Sister Olga From Iraq

You have to read this interview with Sr. Olga of the Eucharist Yaqob. She's an Iraqi, raised in the Assyrian Church, and the story of her conversion --and what it cost her-- is extraordinary. During a long nebulous period between being disowned by her family and not receiving permission to become Catholic, she created her own apostolate ministering to prisoners in Abu Ghraib.
Between 1993 and 2000 I ministered to the homeless and the 12,000 prisoners of Abu Ghraib, including the political prisoners.
I was given permission to enter Abu Ghraib to provide food and medicine. The prisoners didn’t have running water, slept on the cement floor, and a large number of people were crowded together in each cell. In the heat, these poor conditions caused people to get sick with skin diseases and emphysema.
The most painful experience was to accompany those sent to death and to be with them during their last months. I felt like Mary standing at the foot of the cross, watching the death of her son.
I couldn’t save them. I wasn’t there as a lawyer; I was only there to bring food and medication. I wasn’t there in a religious capacity, though I was allowed to bring the Eucharist at Christmas, Easter and on solemnities. Throughout the years of my service in the prison, Jesus’ question to the sons of Zebedee, James and John — “Can you drink the cup that I am going to drink?” — pierced my heart. During that time, I felt called to declare my personal answer to Jesus’ question. This answer has radically changed my life. Serving the homeless, prisoners and the poorest of the poor in my homeland, war has been my way of “drinking the cup” of sorrow with and for my people in Iraq.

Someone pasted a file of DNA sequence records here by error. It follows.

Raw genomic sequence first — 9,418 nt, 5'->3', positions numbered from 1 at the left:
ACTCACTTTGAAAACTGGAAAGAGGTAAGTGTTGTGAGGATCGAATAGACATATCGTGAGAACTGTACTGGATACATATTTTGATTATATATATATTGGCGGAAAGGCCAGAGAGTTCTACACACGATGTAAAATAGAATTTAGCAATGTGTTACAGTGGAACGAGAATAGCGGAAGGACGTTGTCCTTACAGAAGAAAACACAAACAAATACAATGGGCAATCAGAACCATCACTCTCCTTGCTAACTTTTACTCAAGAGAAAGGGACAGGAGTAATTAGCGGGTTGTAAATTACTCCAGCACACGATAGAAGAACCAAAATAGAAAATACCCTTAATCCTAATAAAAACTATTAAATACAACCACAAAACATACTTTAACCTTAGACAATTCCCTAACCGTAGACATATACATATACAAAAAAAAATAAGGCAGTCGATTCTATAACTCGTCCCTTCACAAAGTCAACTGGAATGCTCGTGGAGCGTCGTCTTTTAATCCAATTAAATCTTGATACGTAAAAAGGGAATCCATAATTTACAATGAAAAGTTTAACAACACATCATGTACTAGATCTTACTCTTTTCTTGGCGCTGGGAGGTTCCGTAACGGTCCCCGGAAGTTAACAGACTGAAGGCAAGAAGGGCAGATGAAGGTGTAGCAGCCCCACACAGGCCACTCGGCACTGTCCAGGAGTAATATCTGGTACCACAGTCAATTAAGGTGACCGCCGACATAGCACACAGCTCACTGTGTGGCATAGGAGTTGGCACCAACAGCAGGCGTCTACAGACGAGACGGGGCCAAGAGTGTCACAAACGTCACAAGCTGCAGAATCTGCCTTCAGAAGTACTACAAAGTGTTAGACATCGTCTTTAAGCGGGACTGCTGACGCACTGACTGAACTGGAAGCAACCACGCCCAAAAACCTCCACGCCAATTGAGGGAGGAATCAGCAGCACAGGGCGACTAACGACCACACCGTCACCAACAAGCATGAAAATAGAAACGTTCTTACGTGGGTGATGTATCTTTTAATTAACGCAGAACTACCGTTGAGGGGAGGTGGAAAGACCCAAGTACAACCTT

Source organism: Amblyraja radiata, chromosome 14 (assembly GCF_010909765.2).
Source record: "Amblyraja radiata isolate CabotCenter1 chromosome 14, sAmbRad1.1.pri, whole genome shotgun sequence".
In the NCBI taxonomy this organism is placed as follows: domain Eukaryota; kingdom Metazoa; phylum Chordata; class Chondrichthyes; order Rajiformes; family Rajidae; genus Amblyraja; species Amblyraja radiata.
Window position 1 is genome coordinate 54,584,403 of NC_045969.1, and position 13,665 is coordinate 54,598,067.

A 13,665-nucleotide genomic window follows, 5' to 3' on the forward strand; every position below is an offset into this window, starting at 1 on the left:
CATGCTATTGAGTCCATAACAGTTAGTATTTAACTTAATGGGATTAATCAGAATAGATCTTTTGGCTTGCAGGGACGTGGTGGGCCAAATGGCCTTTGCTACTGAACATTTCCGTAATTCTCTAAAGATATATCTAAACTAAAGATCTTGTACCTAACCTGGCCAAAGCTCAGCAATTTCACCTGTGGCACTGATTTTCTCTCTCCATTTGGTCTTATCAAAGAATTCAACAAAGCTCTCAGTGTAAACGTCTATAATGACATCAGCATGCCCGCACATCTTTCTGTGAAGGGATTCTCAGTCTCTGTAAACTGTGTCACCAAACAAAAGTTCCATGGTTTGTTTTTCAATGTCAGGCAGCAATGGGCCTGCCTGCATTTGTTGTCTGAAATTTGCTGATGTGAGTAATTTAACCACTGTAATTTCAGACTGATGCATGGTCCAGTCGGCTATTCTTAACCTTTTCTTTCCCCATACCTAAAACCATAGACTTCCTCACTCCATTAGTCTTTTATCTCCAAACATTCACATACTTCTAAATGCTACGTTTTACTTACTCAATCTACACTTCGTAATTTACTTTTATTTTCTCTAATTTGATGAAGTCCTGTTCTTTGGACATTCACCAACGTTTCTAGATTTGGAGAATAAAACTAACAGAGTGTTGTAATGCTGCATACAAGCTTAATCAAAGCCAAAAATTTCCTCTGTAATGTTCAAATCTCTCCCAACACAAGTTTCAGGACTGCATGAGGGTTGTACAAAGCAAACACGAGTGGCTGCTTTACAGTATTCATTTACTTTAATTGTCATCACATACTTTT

RTWT --it's an amazing, circuitous story. I had the opportunity to meet her over the summer, just briefly. She's a tiny little thing, no taller than my 11-yr-old daughter-- but a powerhouse. She absolutely radiates a joy and peace you cannot imagine --and in a million years you would never guess what she has seen.